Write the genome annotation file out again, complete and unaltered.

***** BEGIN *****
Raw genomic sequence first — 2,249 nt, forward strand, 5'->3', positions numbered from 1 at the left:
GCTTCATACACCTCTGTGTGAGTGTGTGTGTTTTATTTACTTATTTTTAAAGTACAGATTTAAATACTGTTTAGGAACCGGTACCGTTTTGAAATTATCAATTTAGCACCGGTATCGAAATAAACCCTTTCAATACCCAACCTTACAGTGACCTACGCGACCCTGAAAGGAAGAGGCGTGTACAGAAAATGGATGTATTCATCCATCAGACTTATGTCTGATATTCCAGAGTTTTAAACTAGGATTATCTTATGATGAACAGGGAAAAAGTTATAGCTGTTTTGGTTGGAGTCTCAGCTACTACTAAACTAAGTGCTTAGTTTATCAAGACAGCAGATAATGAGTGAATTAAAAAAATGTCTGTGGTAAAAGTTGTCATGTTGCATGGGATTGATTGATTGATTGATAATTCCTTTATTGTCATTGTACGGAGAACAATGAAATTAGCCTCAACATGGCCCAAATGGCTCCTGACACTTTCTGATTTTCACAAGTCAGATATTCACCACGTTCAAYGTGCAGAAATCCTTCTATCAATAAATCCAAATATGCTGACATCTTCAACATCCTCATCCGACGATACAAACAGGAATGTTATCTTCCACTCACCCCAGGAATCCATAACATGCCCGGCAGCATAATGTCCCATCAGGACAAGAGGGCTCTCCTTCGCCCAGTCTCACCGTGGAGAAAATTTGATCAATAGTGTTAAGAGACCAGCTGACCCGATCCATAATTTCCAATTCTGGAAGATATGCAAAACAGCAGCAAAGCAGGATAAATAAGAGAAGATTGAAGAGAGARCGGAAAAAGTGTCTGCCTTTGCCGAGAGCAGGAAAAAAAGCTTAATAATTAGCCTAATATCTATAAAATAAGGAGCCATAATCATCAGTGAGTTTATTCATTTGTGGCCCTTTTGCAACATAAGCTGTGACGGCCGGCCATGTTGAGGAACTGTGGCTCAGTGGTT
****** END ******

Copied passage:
Raw genomic sequence first — 2,249 nt, forward strand, 5'->3', positions numbered from 1 at the left:
GCTTCATACACCTCTGTGTGAGTGTGTGTGTTTTATTTACTTATTTTTAAAGTACAGATTTAAATACTGTTTAGGAACCGGTACCGTTTTGAAATTATCAATTTAGCACCGGTATCGAAATAAACCCTTTCAATACCCAACCTTACAGTGACCTACGCGACCCTGAAAGGAAGAGGCGTGTACAGAAAATGGATGTATTCATCCATCAGACTTATGTCTGATATTCCAGAGTTTTAAACTAGGATTATCTTATGATGAACAGGGAAAAAGTTATAGCTGTTTTGGTTGGAGTCTCAGCTACTACTAAACTAAGTGCTTAGTTTATCAAGACAGCAGATAATGAGTGAATTAAAAAAATGTCTGTGGTAAAAGTTGTCATGTTGCATGGGATTGATTGATTGATTGATAATTCCTTTATTGTCATTGTACGGAGAACAATGAAATTAGCCTCAACATGGCCCAAATGGCTCCTGACACTTTCTGATTTTCACAAGTCAGATATTCACCACGTTCAAYGTGCAGAAATCCTTCTATCAATAAATCCAAATATGCTGACATCTTCAACATCCTCATCCGACGATACAAACAGGAATGTTATCTTCCACTCACCCCAGGAATCCATAACATGCCCGGCAGCATAATGTCCCATCAGGACAAGAGGGCTCTCCTTCGCCCAGTCTCACCGTGGAGAAAATTTGATCAATAGTGTTAAGAGACCAGCTGACCCGATCCATAATTTCCAATTCTGGAAGATATGCAAAACAGCAGCAAAGCAGGATAAATAAGAGAAGATTGAAGAGAGARCGGAAAAAGTGTCTGCCTTTGCCGAGAGCAGGAAAAAAAGCTTAATAATTAGCCTAATATCTATAAAATAAGGAGCCATAATCATCAGTGAGTTTATTCATTTGTGGCCCTTTTGCAACATAAGCTGTGACGGCCGGCCATGTTGAGGAACTGTGGCTCAGTGGTT